The Case For Deflation

Inflation is the current fear. That is fine for mainstream economics. But, thinking is not allowed in economics. First, deflation is not bad for an economy. Inflation favors the wealthy, government and others who have borrowed. Deflation favors the working class. In a free market, economic power naturally shifts back and forth from one sector to the other.

Deflation occurs naturally when the productivity of labor increases. Inflation is created politically.

When power starts to shift in the direction of the working class, the upper class can and does create inflation politically as a means of maintaining its advantage. During the period between 1873 and 1879, prices dropped by nearly 3% every year, yet real GDP growth was around 7% during the same time period. However, despite this economic growth and the rise of real wages, historians have called this period “The Long Depression” because of the presence of deflation.” Investopedia

Prices dropped profoundly during the 1870s during a long period of economic growth. Real wages increased significantly. At this time procedures for enhancing economic activity by way of “stimulus” had not yet evolved. A degree of economic power did shift to the working class for a while.

In our modern era, the Federal Reserve has been fighting deflation since the Reagan
administration. Increases in the productivity of labor have been monumental. Yet, real wages have stagnated. Profit margins of corporations have increased. Prices have been very stable until recently. This is no accident. The working class has been robbed of the productivity bonus it would have received had prices been allowed to fall. This has all been accomplished politically.

Now it is politically expedient to create inflation as a means of shrinking the debt size of heavy borrowers.

Deflation has been defeated for 40+ years but deflationary forces are still present and have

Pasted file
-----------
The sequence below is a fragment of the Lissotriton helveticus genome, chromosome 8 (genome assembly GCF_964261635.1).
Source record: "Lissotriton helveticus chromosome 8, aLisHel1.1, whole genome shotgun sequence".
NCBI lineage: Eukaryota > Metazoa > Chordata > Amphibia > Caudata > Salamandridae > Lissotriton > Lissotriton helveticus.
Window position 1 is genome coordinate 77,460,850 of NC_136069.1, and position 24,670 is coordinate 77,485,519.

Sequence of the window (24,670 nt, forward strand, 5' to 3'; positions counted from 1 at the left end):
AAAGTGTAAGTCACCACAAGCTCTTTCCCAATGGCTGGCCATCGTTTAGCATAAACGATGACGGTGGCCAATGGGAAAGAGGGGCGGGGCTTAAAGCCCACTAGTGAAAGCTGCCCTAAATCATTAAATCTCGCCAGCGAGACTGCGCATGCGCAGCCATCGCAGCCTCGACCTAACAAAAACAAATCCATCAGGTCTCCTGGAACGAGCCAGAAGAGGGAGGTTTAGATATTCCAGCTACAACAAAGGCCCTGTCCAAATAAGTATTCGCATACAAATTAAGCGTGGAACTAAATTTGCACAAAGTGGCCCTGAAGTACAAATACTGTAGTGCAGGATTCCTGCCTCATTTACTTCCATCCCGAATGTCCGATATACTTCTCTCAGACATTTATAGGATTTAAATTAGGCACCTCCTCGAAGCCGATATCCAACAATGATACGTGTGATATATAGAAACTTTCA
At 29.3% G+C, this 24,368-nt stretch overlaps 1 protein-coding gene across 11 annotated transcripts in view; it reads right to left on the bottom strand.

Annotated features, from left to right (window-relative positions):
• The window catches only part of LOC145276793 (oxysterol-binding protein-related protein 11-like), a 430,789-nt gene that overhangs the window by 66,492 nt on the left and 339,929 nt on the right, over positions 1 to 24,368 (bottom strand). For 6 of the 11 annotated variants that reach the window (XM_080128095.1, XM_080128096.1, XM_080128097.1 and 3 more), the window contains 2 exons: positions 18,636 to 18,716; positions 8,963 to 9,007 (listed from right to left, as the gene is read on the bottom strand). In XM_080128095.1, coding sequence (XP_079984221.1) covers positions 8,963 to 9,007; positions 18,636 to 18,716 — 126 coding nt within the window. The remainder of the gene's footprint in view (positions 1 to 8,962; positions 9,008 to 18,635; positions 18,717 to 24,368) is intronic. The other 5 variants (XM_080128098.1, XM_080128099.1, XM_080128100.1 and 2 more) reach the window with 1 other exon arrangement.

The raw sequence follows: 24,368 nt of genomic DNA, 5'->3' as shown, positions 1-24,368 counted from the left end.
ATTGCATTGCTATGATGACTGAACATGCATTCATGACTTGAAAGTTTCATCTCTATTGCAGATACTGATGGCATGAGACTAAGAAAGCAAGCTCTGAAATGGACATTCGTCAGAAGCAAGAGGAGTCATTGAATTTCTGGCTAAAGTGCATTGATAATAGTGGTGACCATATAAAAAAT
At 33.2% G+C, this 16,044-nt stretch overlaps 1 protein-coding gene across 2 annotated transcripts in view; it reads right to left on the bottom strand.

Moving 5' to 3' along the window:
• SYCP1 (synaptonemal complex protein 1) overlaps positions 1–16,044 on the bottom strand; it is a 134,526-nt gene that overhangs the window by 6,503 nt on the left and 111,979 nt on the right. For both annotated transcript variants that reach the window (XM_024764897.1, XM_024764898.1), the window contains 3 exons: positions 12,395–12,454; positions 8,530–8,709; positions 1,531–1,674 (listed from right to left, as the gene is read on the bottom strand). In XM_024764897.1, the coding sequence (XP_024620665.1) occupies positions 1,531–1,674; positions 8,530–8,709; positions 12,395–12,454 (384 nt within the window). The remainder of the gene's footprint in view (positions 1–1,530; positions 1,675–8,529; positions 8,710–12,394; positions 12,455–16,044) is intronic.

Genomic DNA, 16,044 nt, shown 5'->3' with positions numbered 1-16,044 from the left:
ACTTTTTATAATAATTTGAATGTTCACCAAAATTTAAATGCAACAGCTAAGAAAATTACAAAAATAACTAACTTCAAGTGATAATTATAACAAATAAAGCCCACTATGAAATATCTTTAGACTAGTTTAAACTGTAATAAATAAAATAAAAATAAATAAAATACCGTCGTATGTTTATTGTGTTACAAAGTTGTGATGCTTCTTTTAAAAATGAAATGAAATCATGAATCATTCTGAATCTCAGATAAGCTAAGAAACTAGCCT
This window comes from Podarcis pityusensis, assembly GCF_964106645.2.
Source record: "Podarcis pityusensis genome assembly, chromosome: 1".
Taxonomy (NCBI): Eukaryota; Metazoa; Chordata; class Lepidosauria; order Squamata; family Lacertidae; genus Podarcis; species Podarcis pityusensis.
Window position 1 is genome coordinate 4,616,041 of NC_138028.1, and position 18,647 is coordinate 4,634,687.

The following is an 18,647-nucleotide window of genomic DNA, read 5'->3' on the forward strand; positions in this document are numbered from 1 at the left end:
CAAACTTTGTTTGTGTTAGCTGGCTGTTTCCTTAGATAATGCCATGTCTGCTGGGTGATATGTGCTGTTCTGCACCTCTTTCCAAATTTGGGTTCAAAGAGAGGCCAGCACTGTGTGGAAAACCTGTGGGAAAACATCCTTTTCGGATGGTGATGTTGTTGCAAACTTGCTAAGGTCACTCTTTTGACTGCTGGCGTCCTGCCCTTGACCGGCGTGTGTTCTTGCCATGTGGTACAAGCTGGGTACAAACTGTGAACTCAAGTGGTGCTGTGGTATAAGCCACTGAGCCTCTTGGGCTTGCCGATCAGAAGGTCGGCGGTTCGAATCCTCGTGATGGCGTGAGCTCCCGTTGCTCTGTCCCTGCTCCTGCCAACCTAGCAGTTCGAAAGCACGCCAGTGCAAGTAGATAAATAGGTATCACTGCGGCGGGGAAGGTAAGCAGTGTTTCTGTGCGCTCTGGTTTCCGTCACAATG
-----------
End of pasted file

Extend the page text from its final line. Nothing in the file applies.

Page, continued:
increased. Unlike other economies where runaway inflation has taken hold, the United States has massive production capabilities which can be used. An enormous amount of demand has been in non essential goods and services. There are also plenty of substitutes for all we buy and consume. Creating ever rising prices will be an enormous task.

One of the many negatives with respect to stimulus is that resources become more and more inefficiently allocated over time. Recessions occur because businesses are not getting the profits they expect from what they are currently producing. Recessions disappear and business finds more productive ways to use its resources. Inflation prevents this from happening.

In economics, if we prevent what will occur naturally, what would occur naturally occurs
anyway eventually. Notice, I am not citing numbers or pointing to lines on charts. I don’t need to. Instead, I think things through and as always am focused on what causes numbers to be what they are instead of thinking the statistics just happen to fall into place the way they do.

So, I am expecting things to reverse. Inflation will give away to deflationary forces and the
overall price level will fall. Lets see what happens.

We are facing a depression, not a recession. Deflation, honestly is more likely.

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